2. April Harris says:

    That is really interesting – I knew beets were good for you but I didn’t realise you could do that with them. Thanks for sharing.

  3. Hi Beth! Followed you here from the cookie jar! I love beet kvass and all things lacto fermented! I have been making Kombucha for years and that is usually more crowd pleasing. I really enjoyed your description, but one thing I wanted to note is whenever drinking lacto beverages, make sure to drink plenty of water as well because the ferments really help to detoxify you and you could get (gasp…tmi alert) constipation if you don’t even though, you are still well hydrated. If you are interested in Kombucha, here is a link to my recipe! http://amoderatelife.blogspot.com/2010/03/kombucha-cha-cha.html Great site and will be following you, its always a blast to find like minded folks on the web! Happy friday!

    • Beth says:

      Alex, thanks so much for the info on drinking water with Kvass. I appreciate the added information. I just read your post on Kombucha – so great and thorough! Thank you so much! I added you to my google reader and look forward to reading more! Great to meet you here on the web ;)

  4. [...] Do Celebrity Chefs Eat for Breakfast? 3. April@ The 21st Century Housewife (My Bran Muffins) 4. Beth Stedman (Making Beet Kvass) 5. A Busy Mom of Two (Cheese Puffs and Shortbread [...]

  5. Scatteredmom says:

    I had no idea you could make drinks like this from beets! Sounds really interesting. I love your layout, by the way-it’s simple and really pretty. :)

    Thanks for participating in Food Revolution Friday! I look forward to reading your posts!

  6. [...] do with bowls and bowls of whey? Honestly, I haven’t really known. I use some of it to make my beet kvass, and I plan on using some of it to ferment some vegetables soon. But, I feel like I have so much of [...]

  7. julie says:

    I made beet kvass a few years ago when I was really into NT, then had a couple of more babies, moved a few times, etc, etc, anyway, I’m back at it again the past several months. And I have two big jars of beet kvass in my fridge right now, just started drinking it at least twice a day for the last 5 days I think. I swear I”m starting to feel different, better, a glimpse of real energy and hormonal balance. I have 4 kids, so this is much appreciated! Anyway, I do think it’s a bit of an acquired taste but I’m starting to crave it now…going to try to make some lacto fermented beet pickles soon that taste something like the pickled beets my grandmother and grerat grandmother used to make…

  8. [...] Beet Kvass (posted May 2010) [...]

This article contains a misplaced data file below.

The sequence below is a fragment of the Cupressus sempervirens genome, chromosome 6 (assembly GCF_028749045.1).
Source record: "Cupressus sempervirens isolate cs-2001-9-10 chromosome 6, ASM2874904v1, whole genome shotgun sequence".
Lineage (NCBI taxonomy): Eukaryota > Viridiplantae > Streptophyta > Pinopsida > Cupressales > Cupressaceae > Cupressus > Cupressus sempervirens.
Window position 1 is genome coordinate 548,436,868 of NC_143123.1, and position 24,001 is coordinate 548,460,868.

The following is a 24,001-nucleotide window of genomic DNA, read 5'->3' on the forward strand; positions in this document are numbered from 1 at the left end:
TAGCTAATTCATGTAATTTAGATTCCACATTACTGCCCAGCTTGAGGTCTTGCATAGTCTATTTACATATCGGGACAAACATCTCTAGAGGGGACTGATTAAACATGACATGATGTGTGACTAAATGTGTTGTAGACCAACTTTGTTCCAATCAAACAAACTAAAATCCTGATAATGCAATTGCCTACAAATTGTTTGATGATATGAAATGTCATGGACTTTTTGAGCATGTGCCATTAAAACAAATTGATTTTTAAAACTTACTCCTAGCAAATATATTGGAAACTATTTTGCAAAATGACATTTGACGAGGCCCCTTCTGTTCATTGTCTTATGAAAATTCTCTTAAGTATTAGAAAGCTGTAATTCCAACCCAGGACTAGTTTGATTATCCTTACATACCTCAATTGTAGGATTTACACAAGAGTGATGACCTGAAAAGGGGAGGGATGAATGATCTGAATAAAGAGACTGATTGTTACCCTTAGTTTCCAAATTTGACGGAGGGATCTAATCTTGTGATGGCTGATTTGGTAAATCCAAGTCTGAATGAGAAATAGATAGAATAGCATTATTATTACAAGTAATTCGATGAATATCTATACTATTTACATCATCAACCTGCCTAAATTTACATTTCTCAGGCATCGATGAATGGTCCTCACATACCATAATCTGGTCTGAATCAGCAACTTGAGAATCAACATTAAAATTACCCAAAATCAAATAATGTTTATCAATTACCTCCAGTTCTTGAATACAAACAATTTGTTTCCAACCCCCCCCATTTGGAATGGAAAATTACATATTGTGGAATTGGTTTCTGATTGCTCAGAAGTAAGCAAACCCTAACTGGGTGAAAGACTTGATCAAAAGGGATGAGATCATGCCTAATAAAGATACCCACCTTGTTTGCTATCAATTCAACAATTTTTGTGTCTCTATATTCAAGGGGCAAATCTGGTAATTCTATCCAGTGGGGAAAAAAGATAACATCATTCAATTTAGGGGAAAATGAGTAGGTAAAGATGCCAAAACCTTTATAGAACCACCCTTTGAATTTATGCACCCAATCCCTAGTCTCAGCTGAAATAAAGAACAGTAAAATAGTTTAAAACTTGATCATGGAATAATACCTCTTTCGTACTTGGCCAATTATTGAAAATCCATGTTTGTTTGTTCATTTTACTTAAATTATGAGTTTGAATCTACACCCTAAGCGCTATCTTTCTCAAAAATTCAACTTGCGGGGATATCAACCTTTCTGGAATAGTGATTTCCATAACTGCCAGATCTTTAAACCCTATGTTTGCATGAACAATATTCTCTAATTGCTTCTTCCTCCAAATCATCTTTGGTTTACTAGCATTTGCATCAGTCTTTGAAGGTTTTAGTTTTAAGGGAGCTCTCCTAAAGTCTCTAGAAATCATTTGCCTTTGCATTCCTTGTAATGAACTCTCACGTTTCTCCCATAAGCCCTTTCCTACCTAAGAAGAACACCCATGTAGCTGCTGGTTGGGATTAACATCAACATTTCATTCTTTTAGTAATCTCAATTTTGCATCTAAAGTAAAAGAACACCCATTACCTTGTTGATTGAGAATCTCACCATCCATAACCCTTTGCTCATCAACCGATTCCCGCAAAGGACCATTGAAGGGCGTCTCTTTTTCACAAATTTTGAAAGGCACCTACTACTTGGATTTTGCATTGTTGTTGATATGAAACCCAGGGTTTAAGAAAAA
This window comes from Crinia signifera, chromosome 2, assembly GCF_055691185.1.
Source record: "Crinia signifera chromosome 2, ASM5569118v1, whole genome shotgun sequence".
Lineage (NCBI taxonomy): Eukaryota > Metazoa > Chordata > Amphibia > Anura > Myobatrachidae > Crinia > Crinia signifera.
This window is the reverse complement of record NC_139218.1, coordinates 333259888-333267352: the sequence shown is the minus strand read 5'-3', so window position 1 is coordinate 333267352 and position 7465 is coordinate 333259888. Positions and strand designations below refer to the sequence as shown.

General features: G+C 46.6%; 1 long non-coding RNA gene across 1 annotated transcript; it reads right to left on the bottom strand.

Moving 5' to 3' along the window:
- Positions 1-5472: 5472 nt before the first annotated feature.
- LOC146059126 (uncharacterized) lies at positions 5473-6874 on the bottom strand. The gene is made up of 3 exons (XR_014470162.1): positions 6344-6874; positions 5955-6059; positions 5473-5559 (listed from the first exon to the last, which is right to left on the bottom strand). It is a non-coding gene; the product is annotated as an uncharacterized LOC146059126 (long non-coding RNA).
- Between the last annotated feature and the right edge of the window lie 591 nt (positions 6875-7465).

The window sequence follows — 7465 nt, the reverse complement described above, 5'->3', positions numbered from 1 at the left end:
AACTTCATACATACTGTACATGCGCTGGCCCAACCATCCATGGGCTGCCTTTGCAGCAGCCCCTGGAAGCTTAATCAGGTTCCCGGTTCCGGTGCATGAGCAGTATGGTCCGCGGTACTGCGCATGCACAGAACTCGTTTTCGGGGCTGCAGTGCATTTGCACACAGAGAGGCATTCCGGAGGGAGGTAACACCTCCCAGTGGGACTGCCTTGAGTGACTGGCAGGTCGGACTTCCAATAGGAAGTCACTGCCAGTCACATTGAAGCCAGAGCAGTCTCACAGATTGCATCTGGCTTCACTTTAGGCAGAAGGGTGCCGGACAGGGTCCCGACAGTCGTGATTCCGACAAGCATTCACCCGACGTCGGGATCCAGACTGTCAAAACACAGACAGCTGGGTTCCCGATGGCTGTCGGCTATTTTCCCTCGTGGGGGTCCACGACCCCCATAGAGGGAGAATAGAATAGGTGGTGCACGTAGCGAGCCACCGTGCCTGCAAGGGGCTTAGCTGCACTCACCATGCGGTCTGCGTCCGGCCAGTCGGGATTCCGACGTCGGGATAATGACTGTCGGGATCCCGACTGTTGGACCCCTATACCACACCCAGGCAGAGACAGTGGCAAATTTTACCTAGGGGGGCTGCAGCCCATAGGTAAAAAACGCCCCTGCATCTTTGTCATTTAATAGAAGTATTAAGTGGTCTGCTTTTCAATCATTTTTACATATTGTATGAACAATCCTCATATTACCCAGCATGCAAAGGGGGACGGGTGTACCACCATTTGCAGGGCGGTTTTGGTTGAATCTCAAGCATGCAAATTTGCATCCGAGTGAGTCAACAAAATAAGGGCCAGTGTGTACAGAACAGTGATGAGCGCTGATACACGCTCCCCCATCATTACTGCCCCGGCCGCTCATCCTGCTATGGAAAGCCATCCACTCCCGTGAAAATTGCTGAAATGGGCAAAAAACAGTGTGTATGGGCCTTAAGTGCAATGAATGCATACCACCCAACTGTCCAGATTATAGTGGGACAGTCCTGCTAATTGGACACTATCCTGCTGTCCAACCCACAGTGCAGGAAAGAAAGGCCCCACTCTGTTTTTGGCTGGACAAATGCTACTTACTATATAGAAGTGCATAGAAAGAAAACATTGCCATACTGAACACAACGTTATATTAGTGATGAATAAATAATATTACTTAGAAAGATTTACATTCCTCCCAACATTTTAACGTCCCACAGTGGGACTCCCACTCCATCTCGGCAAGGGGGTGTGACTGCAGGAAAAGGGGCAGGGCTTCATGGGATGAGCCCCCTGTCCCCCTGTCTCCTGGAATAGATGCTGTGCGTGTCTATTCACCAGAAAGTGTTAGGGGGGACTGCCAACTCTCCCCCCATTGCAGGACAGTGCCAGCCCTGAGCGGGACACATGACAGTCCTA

9. [...] Beet Kvass (posted May 2010) [...]

  10. Approaching sixty and still living as very active lifestyle as a wife, mother of six, grandmother and full time Real Estate Broker, I am forever reading about good nutrition (loved Nurishing Traditions), and practicing good homemade cooking. I just made my first jar of beet kvass and I think I need to redo it. It was very salty and . . .that’s about it. I can not find or buy whey so I used the watery part of my organic yoghurt plus some yoghurt. I used a tablespoon of sea salt and filtered water. I let it sit for 48 hours. And I wasn’t impressed. Do you think substituting yoghurt for whey was a mistake? ( I used Stonyfield plain yoghurt.) Where can I buy whey in Western New York? Any suggestions would be greatly appreciated.

    • Beth says:

      Maria, I get whey by straining my yogurt through a cheesecloth (or t-shirt) – it works great and is super easy. I wrote a little bit more about it in this post about whey. The first time I made beet kvass I used the recipe from Nourishing Traditions and it turned out too salty as well, the next time I made it I put a little less salt in it and more beets. I also left it longer the second time (I think 3 or 4 days). I liked the taste of it better after it had been left longer. I hope that helps and that your next batch of beet kvass is more to your liking. It is sort of an acquired taste though ;)

  11. Fascinating post. Kombucha is the only thing that I make. This sounds intriguing and I love that the taste grows on you – means it must be good stuff! Thanks for sharing your wisdom =)

  12. Jerri Cunningham says:

    I am making my second “from scratch” recipe of beet kvass. The first was much as you described, salty. I did refill my jars with filtered water and it was weaker, just as you described. This second recipe with fresh beets has been sitting on my kitchen counter for about 24 hours and is developing a “gelatinous blob” on the surface, I’m assuming from the whey which is a few weeks old, but has been continuously refrigerated. I made it from raw milk purchased at a local dairy. My first batch didn’t develop this look and at the most appeared frothy or fizzy. Should I be concerned about drinking this gelatinous blob or should I filter it out when I am ready to consume it? It doesn’t appear particularly appetizing.